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Brown-headed Cowbirds

Posted on Jun 17, 2016

We seem to be at the peak season of reports of, “Why is this pretty bird feeding this huge baby bird that is twice its size?!” all thanks to the native Brown-headed Cowbird (Molothrus ater). Here we have a photo of a male followed by a female. The species is a brood parasite with the female laying eggs in nests of other birds to leave the burden of raising young to these unsuspecting parents by fooling them into thinking it is their own egg. It is also a rather clever way of not putting all of your eggs in one basket.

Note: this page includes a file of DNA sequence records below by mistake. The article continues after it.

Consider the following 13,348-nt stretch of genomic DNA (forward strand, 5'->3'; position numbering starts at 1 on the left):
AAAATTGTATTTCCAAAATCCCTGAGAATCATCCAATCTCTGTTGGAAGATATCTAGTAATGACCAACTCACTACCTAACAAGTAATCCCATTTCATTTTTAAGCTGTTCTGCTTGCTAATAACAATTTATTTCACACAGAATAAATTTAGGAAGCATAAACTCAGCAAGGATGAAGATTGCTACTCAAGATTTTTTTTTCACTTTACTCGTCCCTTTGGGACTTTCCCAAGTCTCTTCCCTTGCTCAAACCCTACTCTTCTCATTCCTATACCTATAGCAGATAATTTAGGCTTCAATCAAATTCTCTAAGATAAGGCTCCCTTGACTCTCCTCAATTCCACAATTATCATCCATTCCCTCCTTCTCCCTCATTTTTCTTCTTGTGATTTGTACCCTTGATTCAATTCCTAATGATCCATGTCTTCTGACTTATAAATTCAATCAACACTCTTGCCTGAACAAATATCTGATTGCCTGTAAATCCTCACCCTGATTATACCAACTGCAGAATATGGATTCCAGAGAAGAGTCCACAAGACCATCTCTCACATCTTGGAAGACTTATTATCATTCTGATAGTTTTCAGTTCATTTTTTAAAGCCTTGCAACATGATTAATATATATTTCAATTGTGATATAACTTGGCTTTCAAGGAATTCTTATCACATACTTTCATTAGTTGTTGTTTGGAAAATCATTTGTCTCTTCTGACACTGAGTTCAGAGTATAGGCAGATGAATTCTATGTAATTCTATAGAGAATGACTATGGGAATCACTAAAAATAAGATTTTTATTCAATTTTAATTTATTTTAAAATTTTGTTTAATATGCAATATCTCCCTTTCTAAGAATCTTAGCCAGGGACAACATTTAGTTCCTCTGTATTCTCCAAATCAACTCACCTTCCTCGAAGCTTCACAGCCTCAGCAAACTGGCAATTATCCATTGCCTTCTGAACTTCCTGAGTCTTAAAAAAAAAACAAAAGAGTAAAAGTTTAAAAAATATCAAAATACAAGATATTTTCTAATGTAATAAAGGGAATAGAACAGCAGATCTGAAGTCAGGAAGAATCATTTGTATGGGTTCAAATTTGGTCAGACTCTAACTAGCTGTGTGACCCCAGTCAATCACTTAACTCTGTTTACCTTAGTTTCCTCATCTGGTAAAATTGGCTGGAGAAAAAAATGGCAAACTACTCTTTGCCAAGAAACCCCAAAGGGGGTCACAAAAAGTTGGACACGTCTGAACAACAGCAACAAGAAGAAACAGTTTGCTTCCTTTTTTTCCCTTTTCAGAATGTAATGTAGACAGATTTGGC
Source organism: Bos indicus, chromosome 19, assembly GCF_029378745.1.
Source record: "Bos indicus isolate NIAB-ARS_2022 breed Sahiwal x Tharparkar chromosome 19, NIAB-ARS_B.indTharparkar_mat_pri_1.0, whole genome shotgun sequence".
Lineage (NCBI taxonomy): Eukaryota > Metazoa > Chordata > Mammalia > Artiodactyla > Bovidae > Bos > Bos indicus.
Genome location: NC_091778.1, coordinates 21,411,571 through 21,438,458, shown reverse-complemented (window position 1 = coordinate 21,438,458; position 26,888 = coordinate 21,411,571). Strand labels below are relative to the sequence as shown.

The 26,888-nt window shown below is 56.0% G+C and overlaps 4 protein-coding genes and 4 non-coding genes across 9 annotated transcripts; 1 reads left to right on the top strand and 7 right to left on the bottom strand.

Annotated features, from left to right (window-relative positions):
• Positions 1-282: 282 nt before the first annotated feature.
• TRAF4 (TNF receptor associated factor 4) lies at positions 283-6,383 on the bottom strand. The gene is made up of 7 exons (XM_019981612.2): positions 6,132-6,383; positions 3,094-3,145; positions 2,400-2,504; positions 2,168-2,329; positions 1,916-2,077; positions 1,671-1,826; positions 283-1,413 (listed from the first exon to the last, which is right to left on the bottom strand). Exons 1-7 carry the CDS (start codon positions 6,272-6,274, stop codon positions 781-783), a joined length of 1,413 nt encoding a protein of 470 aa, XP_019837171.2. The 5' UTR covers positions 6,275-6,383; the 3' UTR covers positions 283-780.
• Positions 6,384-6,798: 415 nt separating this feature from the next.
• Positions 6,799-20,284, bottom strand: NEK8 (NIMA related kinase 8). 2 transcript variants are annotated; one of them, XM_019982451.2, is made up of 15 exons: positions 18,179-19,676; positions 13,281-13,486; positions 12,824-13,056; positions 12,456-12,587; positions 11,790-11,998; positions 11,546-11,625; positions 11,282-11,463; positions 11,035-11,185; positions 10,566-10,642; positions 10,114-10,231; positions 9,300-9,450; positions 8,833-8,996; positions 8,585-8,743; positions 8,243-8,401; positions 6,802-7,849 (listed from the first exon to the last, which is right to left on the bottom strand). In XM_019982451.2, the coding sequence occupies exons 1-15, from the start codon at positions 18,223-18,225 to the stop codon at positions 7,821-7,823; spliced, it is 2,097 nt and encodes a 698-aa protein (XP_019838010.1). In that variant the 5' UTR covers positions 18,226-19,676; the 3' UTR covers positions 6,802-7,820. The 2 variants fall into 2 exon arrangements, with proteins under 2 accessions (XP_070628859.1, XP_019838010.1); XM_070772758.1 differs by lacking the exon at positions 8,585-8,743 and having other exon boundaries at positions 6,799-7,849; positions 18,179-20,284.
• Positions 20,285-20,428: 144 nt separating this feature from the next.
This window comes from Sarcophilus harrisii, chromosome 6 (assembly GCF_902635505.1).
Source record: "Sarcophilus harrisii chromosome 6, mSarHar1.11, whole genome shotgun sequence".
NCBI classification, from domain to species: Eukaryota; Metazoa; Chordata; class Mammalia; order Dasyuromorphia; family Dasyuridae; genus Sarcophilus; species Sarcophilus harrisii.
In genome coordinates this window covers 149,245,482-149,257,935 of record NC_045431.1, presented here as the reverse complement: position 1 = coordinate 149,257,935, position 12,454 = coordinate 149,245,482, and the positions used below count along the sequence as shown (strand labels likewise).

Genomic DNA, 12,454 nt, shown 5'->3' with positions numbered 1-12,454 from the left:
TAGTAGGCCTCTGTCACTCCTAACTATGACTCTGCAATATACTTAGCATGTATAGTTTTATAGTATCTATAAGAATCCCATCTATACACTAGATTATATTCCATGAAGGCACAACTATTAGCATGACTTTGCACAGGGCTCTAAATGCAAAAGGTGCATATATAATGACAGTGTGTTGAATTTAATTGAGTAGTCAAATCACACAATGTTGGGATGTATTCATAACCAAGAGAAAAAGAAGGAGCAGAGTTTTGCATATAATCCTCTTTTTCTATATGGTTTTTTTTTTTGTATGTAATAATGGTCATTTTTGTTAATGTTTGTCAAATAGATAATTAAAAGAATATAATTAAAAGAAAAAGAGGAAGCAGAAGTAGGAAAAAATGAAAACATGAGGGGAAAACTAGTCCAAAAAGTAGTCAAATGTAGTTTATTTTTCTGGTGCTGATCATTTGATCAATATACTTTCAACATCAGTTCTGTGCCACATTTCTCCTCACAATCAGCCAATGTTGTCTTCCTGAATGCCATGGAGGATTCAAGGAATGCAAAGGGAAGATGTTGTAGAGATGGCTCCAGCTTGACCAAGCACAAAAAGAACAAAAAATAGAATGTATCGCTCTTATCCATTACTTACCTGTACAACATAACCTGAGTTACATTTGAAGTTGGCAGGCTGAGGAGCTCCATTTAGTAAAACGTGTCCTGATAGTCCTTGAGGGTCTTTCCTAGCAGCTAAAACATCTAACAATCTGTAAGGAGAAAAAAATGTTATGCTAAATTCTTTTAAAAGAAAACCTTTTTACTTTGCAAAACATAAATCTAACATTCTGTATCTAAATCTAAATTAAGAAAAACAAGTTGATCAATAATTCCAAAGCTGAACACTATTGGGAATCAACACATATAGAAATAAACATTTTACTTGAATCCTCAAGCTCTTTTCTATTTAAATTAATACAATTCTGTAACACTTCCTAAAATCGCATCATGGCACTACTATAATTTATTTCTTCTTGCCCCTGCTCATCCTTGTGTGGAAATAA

Brown-headed Cowbird male-0898

Brown-headed Cowbird female-0902

These blackbirds are found in typical types of blackbird habitats – fields, grasslands, farms and open areas near homes and woodlands, including your bird feeders. Nearly all of our songbird breeding species have been recorded as being a host to a Cowbird egg, and fragmentation of habitat such as formerly deep woodlands makes it easier for Cowbirds to get to some nests of already imperiled species. Brown-headed Cowbirds are an example of one of the few species that has greatly benefited overall from how we have altered our natural world.

Scott Kruitbosch
Conservation & Outreach Coordinator